This document presents the forecast of macroeconomic developments compiled by the Bank of Israel Research Department in April 2017. The forecast was presented to the Monetary Committee on April 5, 2017, during its meeting prior to the decision on the Bank of Israel interest rate on April 2017. According to the staff forecast, gross domestic product (GDP) is projected to increase by 2.8 percent in 2017 (although the basic growth rate[1] is expected to be higher) and by 3.3 percent in 2018. The rate of inflation over the next year (ending in the first quarter of 2018) is expected to be 0.7 percent. The Bank of Israel interest rate is expected to remain at its current level of 0.1 percent during the coming year, and to increase gradually from the second quarter of 2018.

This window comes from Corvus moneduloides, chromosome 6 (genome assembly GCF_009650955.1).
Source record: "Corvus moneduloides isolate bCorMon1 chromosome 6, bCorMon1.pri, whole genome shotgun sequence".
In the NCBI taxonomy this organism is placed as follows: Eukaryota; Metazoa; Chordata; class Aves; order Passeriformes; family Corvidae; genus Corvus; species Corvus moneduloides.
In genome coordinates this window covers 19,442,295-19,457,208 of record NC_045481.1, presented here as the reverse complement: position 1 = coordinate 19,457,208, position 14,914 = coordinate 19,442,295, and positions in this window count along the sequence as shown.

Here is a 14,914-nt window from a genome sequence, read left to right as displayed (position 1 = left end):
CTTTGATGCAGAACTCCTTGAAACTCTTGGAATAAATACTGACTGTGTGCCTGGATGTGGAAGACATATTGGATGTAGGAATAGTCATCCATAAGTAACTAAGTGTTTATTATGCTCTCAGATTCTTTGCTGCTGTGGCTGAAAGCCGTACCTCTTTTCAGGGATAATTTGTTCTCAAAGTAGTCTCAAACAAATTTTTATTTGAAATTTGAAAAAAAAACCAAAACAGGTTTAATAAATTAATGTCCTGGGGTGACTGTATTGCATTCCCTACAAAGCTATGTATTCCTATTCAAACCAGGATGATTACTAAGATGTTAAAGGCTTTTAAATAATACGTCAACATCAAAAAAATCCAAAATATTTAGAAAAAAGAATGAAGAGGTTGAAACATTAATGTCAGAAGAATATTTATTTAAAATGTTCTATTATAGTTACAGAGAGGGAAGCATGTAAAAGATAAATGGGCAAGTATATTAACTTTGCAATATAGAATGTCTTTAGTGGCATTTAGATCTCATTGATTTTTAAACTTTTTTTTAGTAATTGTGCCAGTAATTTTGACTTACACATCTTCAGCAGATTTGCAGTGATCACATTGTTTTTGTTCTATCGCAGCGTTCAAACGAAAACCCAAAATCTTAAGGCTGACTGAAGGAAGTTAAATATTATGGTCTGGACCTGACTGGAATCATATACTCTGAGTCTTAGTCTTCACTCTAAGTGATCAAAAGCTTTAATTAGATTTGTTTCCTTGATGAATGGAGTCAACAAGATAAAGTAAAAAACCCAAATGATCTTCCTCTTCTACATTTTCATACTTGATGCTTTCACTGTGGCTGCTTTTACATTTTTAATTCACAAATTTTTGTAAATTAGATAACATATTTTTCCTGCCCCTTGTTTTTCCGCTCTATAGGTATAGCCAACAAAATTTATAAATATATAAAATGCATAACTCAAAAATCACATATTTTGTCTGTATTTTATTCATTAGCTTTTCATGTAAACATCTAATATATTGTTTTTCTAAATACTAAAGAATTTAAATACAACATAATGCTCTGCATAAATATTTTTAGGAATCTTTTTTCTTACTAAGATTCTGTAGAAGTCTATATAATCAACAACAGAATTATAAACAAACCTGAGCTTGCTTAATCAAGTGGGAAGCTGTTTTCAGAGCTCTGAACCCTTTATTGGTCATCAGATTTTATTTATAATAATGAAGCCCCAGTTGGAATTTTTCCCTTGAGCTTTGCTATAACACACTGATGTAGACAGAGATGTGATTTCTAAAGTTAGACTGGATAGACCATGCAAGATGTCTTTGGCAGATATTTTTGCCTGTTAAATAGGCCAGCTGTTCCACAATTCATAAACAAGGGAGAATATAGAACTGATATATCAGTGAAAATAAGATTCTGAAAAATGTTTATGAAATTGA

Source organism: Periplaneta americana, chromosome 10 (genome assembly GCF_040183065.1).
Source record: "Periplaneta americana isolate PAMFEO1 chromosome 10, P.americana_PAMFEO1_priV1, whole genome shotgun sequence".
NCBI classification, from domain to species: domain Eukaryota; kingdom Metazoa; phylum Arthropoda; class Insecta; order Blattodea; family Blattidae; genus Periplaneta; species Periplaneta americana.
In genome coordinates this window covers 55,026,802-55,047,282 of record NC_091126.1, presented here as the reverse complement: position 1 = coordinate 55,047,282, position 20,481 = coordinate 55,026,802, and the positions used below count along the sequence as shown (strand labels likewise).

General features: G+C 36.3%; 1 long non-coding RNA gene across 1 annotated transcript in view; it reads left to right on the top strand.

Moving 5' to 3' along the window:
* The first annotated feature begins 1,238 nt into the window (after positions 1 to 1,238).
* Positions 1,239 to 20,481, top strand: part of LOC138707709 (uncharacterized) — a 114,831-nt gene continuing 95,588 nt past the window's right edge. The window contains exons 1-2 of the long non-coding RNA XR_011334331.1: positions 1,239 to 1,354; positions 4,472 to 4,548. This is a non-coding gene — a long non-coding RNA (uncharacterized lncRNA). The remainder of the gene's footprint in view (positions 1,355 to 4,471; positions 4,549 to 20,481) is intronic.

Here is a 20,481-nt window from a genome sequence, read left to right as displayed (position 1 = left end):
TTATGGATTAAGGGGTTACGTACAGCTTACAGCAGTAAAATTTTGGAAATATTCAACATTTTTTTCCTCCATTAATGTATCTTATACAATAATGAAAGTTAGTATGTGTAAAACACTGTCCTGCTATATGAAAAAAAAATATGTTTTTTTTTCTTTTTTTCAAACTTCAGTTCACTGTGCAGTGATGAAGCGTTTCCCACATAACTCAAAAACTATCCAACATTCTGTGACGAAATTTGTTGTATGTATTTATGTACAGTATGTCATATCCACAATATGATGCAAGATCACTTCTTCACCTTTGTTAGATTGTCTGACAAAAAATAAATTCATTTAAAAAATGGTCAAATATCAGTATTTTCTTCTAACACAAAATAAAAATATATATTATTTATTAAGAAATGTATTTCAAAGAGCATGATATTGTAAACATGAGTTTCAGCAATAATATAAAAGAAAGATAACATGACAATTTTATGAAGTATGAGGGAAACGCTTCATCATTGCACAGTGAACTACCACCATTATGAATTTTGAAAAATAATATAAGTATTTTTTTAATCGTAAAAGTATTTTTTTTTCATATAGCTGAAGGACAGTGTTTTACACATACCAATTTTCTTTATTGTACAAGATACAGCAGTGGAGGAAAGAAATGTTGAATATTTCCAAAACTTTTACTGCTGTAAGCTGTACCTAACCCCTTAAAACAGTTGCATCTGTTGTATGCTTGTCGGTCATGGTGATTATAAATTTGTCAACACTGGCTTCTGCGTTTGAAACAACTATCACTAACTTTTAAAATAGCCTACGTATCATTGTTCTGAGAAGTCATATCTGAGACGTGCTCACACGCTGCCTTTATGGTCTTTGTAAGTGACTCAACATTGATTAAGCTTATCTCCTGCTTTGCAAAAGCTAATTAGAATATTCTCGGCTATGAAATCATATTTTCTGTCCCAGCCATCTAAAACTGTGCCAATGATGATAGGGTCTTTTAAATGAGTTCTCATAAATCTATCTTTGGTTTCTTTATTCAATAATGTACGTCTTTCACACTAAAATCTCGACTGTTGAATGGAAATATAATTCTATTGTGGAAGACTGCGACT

The Bank of Israel Research Department compiles a staff forecast of macroeconomic developments on a quarterly basis. The staff forecast is based on several models, various data sources, and assessments based on economists' judgment. The Bank's DSGE (Dynamic Stochastic General Equilibrium) model developed in the Research Department—a structural model based on microeconomic foundations—plays a primary role in formulating the macroeconomic forecast.[2] The model provides a framework for analyzing the forces which have an effect on the economy, and allows the integration of information from various sources into a macroeconomic forecast for real and nominal variables, with an internally consistent "economic story".



a.      The global environment